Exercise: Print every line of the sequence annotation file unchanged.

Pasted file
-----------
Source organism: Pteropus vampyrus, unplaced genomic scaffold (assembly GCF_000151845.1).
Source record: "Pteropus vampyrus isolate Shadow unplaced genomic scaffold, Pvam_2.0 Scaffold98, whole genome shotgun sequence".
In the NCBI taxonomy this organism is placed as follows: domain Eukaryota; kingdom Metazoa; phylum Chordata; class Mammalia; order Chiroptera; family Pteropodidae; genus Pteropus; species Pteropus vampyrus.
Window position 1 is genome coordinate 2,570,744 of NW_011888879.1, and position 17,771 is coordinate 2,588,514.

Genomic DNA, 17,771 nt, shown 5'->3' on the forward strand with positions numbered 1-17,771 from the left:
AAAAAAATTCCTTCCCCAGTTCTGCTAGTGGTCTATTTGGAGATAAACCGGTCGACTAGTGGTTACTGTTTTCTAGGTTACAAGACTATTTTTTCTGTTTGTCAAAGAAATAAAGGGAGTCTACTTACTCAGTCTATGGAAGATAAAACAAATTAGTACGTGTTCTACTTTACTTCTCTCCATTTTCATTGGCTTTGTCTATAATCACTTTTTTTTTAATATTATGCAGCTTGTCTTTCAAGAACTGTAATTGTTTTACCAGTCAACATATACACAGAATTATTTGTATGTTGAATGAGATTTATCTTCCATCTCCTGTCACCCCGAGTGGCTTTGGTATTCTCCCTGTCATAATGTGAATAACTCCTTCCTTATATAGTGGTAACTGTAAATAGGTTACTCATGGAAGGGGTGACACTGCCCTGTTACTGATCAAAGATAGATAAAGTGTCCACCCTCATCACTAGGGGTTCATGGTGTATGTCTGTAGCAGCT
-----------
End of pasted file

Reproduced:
Source organism: Pteropus vampyrus, unplaced genomic scaffold (assembly GCF_000151845.1).
Source record: "Pteropus vampyrus isolate Shadow unplaced genomic scaffold, Pvam_2.0 Scaffold98, whole genome shotgun sequence".
In the NCBI taxonomy this organism is placed as follows: domain Eukaryota; kingdom Metazoa; phylum Chordata; class Mammalia; order Chiroptera; family Pteropodidae; genus Pteropus; species Pteropus vampyrus.
Window position 1 is genome coordinate 2,570,744 of NW_011888879.1, and position 17,771 is coordinate 2,588,514.

Genomic DNA, 17,771 nt, shown 5'->3' on the forward strand with positions numbered 1-17,771 from the left:
AAAAAAATTCCTTCCCCAGTTCTGCTAGTGGTCTATTTGGAGATAAACCGGTCGACTAGTGGTTACTGTTTTCTAGGTTACAAGACTATTTTTTCTGTTTGTCAAAGAAATAAAGGGAGTCTACTTACTCAGTCTATGGAAGATAAAACAAATTAGTACGTGTTCTACTTTACTTCTCTCCATTTTCATTGGCTTTGTCTATAATCACTTTTTTTTTAATATTATGCAGCTTGTCTTTCAAGAACTGTAATTGTTTTACCAGTCAACATATACACAGAATTATTTGTATGTTGAATGAGATTTATCTTCCATCTCCTGTCACCCCGAGTGGCTTTGGTATTCTCCCTGTCATAATGTGAATAACTCCTTCCTTATATAGTGGTAACTGTAAATAGGTTACTCATGGAAGGGGTGACACTGCCCTGTTACTGATCAAAGATAGATAAAGTGTCCACCCTCATCACTAGGGGTTCATGGTGTATGTCTGTAGCAGCT